The Leaf.

A poem by Samuel Griswold Goodrich

It came with spring's soft sun and showers,
Mid bursting buds and blushing flowers;
It flourished on the same light stem,
It drank the same clear dews with them.
The crimson tints of summer morn
That gilded one, did each adorn:
The breeze that whispered light and brief
To bud or blossom, kissed the leaf;
When o'er the leaf the tempest flew,
The bud and blossom trembled too.

But its companions passed away,
And left the leaf to lone decay.
The gentle gales of spring went by:
The fruits and flowers of summer die.
The autumn winds swept o'er the hill,
And winter's breath came cold and chill.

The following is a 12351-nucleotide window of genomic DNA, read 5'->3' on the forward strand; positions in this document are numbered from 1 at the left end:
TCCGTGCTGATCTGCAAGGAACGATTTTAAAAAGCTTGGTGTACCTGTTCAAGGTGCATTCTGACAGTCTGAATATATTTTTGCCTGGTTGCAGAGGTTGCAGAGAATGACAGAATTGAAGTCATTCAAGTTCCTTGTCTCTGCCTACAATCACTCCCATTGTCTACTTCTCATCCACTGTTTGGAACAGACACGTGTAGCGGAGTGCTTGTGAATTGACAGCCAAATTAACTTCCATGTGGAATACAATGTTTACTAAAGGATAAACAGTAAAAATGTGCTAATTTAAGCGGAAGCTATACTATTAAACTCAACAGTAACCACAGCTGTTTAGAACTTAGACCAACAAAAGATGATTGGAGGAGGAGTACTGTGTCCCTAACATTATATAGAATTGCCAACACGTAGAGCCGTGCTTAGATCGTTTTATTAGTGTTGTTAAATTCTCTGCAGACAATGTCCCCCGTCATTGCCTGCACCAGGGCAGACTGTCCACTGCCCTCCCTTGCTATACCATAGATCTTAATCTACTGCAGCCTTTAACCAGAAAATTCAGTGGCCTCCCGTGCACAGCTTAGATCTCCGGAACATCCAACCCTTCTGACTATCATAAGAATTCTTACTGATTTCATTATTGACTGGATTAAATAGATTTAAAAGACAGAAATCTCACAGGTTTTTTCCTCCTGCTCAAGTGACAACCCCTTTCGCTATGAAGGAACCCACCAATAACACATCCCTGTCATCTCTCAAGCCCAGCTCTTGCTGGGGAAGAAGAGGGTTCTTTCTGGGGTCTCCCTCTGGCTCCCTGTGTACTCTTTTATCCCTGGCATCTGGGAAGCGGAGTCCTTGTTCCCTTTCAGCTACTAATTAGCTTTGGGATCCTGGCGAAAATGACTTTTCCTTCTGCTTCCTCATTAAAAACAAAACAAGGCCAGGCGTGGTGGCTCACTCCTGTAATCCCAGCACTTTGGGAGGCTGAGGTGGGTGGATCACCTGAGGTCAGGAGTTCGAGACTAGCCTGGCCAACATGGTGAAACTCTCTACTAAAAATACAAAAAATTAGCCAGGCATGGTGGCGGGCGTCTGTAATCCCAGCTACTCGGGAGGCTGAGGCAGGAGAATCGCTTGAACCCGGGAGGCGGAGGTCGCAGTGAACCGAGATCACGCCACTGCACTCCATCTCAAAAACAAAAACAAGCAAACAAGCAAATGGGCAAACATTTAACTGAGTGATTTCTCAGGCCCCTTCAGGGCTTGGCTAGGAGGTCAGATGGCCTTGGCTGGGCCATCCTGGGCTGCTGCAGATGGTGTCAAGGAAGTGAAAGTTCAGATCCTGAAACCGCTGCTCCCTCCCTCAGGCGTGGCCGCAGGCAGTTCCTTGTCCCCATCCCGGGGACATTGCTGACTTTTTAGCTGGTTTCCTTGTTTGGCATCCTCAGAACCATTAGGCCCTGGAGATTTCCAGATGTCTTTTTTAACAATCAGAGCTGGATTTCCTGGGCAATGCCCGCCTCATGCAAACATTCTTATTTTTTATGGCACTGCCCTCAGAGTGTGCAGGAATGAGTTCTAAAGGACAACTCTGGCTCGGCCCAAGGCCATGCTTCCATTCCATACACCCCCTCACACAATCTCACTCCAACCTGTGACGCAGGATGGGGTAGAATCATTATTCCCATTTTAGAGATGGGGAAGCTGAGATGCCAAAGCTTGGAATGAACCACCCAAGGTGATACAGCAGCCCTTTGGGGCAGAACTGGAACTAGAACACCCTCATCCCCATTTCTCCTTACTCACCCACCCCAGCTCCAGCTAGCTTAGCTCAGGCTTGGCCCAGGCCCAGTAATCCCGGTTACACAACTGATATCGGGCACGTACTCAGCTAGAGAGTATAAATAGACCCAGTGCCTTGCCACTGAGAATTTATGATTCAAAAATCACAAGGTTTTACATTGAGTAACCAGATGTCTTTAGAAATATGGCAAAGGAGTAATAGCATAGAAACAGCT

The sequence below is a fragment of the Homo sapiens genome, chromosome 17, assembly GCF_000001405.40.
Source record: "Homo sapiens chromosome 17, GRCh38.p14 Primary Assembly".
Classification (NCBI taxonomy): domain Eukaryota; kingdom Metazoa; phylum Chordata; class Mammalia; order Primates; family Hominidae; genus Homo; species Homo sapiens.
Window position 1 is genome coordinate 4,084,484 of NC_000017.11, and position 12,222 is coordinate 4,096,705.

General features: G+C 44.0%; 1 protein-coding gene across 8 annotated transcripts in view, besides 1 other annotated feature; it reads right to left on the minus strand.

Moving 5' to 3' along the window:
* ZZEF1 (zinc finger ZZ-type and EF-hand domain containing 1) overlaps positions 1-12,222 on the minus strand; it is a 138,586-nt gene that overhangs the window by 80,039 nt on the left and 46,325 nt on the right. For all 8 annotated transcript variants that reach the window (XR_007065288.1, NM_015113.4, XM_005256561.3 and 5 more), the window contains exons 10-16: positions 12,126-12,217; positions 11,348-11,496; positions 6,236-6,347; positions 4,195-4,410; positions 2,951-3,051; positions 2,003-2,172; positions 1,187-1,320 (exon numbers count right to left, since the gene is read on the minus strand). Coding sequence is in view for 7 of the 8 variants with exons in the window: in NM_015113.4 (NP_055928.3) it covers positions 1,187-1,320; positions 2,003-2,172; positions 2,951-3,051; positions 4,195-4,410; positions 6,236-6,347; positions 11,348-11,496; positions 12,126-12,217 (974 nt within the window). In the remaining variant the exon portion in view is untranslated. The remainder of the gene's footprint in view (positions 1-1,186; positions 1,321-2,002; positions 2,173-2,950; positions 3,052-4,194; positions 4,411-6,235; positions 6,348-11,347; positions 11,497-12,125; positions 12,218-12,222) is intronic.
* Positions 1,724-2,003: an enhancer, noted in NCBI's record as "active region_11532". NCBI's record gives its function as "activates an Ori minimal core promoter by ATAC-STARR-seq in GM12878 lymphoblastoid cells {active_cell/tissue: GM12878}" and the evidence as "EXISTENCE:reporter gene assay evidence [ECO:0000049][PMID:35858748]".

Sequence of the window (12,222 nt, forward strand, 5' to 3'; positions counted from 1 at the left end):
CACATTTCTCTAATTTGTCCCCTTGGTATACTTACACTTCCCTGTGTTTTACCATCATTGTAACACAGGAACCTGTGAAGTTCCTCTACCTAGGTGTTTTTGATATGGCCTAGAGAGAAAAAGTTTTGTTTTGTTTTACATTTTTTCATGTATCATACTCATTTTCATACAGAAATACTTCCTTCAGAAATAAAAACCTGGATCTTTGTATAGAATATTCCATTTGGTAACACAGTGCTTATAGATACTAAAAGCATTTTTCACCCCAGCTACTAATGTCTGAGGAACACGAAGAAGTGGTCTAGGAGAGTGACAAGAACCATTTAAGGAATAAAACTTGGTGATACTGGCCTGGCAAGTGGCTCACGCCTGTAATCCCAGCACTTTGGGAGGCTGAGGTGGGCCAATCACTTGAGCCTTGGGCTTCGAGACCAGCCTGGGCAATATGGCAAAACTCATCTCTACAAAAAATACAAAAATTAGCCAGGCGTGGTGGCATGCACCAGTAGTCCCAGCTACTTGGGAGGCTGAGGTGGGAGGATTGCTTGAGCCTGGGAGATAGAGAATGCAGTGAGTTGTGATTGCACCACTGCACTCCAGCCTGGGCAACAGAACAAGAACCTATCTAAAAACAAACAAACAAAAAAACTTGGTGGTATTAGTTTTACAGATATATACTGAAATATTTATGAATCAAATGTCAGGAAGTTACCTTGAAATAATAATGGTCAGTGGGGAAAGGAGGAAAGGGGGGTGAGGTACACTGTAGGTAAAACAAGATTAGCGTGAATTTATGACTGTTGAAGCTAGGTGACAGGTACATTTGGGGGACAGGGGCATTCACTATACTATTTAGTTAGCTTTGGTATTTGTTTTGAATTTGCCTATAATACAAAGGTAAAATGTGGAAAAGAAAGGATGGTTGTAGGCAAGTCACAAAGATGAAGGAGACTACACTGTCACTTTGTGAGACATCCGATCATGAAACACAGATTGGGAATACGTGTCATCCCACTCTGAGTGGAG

The leaf now yielded to the blast,
And on the rushing stream was cast.
Far, far it glided to the sea,
And whirled and eddied wearily,
Till suddenly it sank to rest,
And slumbered in the ocean's breast.

Thus life begins--its morning hours,
Bright as the birthday of the flowers--
Thus passes like the leaves away,
As withered and as lost as they.
Beneath the parent roof we meet
In joyous groups, and gayly greet
The golden beams of love and light,
That dawn upon the youthful sight.
But soon we part, and one by one,
Like leaves and flowers, the group is gone.
One gentle spirit seeks the tomb,
His brow yet fresh with childhood's bloom:
Another treads the paths of fame,
And barters peace to win a name.
Another still, tempts fortune's wave,
And seeking wealth, secures a grave.
The last, grasps yet the brittle thread:
Though friends are gone and joy is dead--
Still dares the dark and fretful tide,
And clutches at its power and pride--
Till suddenly the waters sever,
And like the leaf, he sinks for ever!

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